Pub Date: Oct. 30, 2012

ISBN: 978-0-7582-8050-3

Page Count: 336

Publisher: Brava/Kensington

Review Posted Online: Oct. 30, 2012

Kirkus Reviews Issue: Oct. 15, 2012

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Packed with riveting drama and painful truths, this book powerfully illustrates the devastation of abuse—and the strength of...


Hoover’s (November 9, 2015, etc.) latest tackles the difficult subject of domestic violence with romantic tenderness and emotional heft.

At first glance, the couple is edgy but cute: Lily Bloom runs a flower shop for people who hate flowers; Ryle Kincaid is a surgeon who says he never wants to get married or have kids. They meet on a rooftop in Boston on the night Ryle loses a patient and Lily attends her abusive father’s funeral. The provocative opening takes a dark turn when Lily receives a warning about Ryle’s intentions from his sister, who becomes Lily’s employee and close friend. Lily swears she’ll never end up in another abusive home, but when Ryle starts to show all the same warning signs that her mother ignored, Lily learns just how hard it is to say goodbye. When Ryle is not in the throes of a jealous rage, his redeeming qualities return, and Lily can justify his behavior: “I think we needed what happened on the stairwell to happen so that I would know his past and we’d be able to work on it together,” she tells herself. Lily marries Ryle hoping the good will outweigh the bad, and the mother-daughter dynamics evolve beautifully as Lily reflects on her childhood with fresh eyes. Diary entries fancifully addressed to TV host Ellen DeGeneres serve as flashbacks to Lily’s teenage years, when she met her first love, Atlas Corrigan, a homeless boy she found squatting in a neighbor’s house. When Atlas turns up in Boston, now a successful chef, he begs Lily to leave Ryle. Despite the better option right in front of her, an unexpected complication forces Lily to cut ties with Atlas, confront Ryle, and try to end the cycle of abuse before it’s too late. The relationships are portrayed with compassion and honesty, and the author’s note at the end that explains Hoover’s personal connection to the subject matter is a must-read.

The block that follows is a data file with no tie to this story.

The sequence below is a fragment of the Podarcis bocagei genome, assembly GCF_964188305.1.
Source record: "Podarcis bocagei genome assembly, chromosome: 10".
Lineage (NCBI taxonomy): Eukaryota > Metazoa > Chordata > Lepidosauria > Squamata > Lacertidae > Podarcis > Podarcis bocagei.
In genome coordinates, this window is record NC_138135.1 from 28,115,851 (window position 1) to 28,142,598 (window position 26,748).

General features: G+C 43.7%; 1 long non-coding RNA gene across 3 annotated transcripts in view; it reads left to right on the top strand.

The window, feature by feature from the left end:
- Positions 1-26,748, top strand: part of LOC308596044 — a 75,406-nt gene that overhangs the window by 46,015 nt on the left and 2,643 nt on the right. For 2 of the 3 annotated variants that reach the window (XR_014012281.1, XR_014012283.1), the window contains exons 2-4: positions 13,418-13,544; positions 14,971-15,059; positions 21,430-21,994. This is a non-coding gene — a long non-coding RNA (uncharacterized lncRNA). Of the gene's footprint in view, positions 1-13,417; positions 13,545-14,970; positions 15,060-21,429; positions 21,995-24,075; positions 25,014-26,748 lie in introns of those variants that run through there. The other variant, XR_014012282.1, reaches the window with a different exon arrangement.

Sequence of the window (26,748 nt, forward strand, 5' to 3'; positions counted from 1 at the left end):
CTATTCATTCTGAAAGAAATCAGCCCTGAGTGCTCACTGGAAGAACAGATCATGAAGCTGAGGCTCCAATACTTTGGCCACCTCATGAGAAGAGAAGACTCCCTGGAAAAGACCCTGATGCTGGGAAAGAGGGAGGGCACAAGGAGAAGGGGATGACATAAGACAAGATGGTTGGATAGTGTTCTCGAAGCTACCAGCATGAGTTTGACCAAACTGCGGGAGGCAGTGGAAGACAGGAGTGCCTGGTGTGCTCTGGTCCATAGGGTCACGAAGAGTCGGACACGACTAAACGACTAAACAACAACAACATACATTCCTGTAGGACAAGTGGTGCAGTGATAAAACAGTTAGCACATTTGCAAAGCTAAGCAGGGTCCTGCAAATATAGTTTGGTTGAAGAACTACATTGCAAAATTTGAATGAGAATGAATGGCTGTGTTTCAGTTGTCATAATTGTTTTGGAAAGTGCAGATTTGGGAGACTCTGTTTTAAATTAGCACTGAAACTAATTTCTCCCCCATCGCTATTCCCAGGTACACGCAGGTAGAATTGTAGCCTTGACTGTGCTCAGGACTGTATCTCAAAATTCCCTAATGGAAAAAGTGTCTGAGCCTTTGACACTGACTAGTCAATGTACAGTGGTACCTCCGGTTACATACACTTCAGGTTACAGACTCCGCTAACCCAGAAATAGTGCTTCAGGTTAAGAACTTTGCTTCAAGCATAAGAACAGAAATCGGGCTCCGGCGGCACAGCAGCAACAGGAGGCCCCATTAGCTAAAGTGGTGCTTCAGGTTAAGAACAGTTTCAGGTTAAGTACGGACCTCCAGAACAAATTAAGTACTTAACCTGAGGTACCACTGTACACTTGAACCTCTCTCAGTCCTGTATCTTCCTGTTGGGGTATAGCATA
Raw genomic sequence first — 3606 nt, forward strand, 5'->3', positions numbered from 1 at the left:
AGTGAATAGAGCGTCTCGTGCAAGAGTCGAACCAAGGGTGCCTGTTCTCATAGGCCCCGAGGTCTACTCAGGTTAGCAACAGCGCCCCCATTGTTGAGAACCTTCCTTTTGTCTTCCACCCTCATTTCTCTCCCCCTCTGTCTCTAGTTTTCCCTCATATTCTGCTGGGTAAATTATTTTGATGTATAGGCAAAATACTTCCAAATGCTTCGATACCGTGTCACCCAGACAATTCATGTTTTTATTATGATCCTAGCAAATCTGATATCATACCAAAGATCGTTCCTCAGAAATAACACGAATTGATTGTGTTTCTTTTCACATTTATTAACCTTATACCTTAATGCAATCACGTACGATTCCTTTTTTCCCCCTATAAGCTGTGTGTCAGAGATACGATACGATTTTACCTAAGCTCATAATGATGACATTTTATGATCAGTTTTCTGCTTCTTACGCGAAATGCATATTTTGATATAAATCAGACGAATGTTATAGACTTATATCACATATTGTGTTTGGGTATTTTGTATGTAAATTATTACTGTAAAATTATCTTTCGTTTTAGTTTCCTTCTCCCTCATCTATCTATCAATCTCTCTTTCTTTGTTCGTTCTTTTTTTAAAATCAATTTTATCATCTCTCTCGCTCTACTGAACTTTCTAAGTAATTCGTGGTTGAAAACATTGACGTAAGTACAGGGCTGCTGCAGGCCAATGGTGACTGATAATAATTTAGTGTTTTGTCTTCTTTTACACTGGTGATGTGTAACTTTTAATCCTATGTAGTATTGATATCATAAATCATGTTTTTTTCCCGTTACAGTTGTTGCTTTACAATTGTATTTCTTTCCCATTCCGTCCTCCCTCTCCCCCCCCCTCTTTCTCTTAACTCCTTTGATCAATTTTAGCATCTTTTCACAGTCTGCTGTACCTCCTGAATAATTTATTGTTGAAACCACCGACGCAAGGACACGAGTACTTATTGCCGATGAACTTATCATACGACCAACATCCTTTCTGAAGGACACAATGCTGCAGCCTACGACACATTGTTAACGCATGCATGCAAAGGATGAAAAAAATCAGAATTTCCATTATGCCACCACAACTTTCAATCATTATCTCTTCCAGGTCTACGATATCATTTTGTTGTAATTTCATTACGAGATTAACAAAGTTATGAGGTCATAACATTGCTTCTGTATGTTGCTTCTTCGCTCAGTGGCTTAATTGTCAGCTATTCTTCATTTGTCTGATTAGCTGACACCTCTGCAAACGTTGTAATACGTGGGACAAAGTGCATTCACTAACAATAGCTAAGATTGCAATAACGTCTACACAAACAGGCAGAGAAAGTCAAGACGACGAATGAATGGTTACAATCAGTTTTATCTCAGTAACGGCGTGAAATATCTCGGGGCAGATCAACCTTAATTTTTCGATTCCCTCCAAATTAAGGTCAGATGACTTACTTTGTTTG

Packed with riveting drama and painful truths, this book powerfully illustrates the devastation of abuse—and the strength of the survivors.

Pub Date: Aug. 2, 2016

ISBN: 978-1-5011-1036-8

Page Count: 320

Publisher: Atria

Review Posted Online: May 31, 2016

Kirkus Reviews Issue: June 15, 2016